On Friday, November 1st the long wait came to an end when we signed the papers and took delivery of our new Leisure Travel Van Unity FX. Our first weekend was one of the greatest and most stressful adventures we’ve ever had! And, for those who might be thinking about buying an RV, I want to tell you what our first weekend was like and some lessons we learned along the way.
Packing – We flew to St. Louis to pick up our RV at Van City, so our challenge was packing all the items we thought we would need, including pillows and a comforter, into suitcases we could check on the plane. It was a challenge but we got it down to two rolling suitcases, two backpacks and a tote bag containing the comforter squashed into a vacuum bag that lost air and slowly expanded during the trip. Lesson learned – pack scissors.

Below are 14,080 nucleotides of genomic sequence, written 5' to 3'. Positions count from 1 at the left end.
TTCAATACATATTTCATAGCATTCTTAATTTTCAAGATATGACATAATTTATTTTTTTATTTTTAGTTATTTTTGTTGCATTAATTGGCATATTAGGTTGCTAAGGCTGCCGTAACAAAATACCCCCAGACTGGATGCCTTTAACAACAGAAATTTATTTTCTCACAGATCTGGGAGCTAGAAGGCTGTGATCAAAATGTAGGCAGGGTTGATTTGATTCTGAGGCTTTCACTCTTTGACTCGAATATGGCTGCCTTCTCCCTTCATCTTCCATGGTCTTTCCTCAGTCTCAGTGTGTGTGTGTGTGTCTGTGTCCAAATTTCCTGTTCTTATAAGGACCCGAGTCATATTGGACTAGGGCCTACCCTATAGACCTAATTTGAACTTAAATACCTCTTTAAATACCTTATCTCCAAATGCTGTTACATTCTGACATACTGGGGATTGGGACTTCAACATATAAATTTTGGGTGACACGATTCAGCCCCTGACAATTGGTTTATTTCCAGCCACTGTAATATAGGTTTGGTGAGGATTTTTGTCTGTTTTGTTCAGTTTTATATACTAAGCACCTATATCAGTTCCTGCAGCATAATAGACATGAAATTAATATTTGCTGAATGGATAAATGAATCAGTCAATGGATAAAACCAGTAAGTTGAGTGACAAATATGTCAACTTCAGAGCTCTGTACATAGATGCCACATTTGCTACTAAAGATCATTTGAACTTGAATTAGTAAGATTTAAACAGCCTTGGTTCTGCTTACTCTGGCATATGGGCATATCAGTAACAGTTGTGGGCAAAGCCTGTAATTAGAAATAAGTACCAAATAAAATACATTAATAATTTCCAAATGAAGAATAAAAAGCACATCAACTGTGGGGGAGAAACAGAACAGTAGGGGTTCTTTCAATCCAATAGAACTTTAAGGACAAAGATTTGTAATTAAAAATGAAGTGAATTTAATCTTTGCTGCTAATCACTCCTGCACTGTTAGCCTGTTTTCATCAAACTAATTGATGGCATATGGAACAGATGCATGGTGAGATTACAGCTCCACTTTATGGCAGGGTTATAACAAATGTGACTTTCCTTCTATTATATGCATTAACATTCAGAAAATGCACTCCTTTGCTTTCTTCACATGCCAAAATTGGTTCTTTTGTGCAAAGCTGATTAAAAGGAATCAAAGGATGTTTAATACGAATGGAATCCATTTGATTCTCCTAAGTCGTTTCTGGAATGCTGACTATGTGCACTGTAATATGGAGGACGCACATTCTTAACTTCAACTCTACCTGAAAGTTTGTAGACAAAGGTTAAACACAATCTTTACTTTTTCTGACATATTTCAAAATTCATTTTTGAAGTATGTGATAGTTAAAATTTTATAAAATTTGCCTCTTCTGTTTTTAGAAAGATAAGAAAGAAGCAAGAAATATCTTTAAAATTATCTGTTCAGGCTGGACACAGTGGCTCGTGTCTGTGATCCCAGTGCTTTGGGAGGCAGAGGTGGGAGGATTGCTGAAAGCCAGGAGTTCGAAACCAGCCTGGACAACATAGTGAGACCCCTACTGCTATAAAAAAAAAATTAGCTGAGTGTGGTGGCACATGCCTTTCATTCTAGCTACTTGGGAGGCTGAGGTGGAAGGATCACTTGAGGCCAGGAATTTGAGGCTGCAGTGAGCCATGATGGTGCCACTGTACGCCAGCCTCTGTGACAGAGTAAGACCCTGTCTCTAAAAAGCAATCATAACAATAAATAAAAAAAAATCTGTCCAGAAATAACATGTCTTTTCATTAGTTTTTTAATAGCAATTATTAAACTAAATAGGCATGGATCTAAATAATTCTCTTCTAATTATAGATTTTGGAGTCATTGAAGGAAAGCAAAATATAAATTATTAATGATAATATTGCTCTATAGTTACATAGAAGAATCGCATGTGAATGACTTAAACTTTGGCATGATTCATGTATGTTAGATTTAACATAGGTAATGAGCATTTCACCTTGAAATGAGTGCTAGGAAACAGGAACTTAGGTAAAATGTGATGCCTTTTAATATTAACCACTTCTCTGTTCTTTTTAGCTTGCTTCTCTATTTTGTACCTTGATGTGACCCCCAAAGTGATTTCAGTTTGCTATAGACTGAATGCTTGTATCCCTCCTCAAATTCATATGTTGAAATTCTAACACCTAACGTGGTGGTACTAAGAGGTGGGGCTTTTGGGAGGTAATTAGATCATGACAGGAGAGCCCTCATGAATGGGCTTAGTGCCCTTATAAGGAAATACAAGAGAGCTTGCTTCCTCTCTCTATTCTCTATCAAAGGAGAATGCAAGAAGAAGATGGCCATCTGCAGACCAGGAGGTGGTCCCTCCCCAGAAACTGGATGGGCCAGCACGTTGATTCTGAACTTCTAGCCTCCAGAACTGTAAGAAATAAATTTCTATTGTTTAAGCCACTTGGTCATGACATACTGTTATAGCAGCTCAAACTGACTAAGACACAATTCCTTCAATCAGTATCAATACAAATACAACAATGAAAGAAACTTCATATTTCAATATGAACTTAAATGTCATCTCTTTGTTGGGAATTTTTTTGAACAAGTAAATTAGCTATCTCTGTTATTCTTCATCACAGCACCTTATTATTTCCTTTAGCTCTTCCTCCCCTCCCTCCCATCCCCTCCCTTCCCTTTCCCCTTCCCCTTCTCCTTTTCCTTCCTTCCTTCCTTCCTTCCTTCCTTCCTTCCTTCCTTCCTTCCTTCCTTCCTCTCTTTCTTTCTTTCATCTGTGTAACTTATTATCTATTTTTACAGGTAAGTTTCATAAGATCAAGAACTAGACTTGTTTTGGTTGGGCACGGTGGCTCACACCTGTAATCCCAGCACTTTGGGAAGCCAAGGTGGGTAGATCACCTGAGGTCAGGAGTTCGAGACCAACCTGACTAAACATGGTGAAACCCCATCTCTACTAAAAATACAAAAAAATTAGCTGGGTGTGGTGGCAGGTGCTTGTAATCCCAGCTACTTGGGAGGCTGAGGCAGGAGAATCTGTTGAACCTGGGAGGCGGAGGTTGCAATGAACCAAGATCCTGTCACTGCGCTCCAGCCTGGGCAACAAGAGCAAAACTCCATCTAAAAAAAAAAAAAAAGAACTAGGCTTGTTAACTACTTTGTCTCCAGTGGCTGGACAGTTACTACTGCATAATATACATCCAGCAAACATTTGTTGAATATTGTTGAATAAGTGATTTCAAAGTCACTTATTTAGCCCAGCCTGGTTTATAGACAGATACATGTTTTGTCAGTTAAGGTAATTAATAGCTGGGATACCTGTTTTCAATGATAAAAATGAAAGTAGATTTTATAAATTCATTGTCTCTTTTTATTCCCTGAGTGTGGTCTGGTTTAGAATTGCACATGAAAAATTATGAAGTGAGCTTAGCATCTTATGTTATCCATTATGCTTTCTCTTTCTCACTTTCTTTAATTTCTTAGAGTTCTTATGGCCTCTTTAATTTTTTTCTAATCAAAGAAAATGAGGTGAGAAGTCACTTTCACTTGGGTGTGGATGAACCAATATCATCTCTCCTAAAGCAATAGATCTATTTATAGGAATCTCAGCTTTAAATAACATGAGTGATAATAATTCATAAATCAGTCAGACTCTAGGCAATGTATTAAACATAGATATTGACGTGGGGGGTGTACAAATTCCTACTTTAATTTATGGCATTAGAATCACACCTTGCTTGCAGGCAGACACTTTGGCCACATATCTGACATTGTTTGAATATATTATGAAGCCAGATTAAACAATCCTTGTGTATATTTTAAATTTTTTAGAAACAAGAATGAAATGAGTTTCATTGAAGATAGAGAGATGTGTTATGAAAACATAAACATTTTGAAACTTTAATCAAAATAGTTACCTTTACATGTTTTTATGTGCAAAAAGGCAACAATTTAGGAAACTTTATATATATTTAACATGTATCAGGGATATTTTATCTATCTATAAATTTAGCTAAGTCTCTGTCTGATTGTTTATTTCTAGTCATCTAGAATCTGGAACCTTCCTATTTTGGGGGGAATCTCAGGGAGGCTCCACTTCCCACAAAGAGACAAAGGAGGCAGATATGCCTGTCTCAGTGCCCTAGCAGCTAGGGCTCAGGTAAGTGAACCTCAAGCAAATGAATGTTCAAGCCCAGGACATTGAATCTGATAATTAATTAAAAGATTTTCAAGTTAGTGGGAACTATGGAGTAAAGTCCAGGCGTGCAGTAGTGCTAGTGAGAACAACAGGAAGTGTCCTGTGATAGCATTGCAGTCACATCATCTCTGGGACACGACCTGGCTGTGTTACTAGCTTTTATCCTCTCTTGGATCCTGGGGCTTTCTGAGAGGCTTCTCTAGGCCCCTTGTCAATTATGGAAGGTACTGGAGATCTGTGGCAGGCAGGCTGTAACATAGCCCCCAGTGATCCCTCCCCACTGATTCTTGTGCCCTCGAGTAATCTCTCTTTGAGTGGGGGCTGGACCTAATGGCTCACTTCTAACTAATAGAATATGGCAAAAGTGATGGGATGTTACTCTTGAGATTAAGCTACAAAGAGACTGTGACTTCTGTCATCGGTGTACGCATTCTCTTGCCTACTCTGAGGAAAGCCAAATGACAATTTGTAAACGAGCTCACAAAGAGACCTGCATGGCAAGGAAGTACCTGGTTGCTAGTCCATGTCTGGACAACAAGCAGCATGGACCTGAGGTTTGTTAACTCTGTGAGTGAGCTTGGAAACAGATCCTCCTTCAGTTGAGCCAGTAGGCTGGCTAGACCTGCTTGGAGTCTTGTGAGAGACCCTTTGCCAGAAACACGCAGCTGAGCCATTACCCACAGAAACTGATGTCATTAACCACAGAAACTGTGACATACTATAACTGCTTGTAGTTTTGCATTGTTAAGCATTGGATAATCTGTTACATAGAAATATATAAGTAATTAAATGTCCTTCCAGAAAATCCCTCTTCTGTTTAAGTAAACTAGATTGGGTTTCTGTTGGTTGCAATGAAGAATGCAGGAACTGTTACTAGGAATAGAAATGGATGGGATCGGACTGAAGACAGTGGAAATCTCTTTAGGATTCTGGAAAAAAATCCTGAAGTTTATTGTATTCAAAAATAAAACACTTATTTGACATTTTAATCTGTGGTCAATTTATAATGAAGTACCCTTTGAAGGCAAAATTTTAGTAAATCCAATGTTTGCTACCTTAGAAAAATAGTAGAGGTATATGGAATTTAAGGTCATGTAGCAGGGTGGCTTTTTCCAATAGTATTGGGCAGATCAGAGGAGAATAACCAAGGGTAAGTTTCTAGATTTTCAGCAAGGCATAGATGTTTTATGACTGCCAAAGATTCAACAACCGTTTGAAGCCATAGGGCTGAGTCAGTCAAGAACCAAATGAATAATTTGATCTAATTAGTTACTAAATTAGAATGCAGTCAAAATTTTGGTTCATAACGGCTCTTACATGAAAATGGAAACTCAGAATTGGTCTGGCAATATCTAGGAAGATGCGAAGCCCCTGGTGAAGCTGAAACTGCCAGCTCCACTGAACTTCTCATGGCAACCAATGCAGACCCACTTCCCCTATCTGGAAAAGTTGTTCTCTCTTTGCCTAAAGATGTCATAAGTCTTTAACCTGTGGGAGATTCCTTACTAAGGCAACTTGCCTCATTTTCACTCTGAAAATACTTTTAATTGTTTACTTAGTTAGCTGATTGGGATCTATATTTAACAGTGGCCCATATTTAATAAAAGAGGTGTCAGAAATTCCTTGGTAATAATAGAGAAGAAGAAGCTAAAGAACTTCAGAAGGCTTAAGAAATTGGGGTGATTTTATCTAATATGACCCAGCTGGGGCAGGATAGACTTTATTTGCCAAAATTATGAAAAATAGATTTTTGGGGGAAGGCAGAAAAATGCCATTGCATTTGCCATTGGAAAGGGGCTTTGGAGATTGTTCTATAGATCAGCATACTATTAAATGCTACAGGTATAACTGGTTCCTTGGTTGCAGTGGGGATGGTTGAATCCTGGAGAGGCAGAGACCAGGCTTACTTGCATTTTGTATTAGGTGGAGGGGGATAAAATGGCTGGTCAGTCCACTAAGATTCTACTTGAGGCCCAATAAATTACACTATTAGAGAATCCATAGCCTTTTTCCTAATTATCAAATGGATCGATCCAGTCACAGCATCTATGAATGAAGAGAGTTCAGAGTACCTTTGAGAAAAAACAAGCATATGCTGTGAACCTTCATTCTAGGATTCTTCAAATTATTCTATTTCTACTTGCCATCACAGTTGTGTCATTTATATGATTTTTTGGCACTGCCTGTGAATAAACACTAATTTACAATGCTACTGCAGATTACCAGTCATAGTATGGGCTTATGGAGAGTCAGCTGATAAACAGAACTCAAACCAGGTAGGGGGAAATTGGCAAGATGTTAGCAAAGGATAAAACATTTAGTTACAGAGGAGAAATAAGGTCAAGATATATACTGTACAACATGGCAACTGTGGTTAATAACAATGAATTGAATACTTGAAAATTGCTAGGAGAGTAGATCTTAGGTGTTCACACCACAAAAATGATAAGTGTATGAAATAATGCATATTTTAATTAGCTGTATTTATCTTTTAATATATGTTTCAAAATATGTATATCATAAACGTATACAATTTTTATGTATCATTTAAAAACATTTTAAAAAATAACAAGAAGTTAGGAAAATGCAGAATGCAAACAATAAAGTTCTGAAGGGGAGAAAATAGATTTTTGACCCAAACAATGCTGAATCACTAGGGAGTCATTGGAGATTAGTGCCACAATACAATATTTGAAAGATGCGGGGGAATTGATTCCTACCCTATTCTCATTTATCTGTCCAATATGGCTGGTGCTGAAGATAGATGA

The Big Day – We were so excited we didn’t get to bed until well after midnight and woke up at 5AM to get to the airport for our early morning flight. I’m glad we had time to enjoy a sit down breakfast at the airport after getting through security, because it would be a long time before we saw food or water again. I was also really glad the flight to St. Louis was a short one because I was too excited to concentrate on my ebook, so I spent to flight looking out the window at the landscape passing below us. Once we arrived, we grabbed our bags and headed outside where Dan, our salesman, picked us up and drove us to Van City. Lesson learned – bring snacks.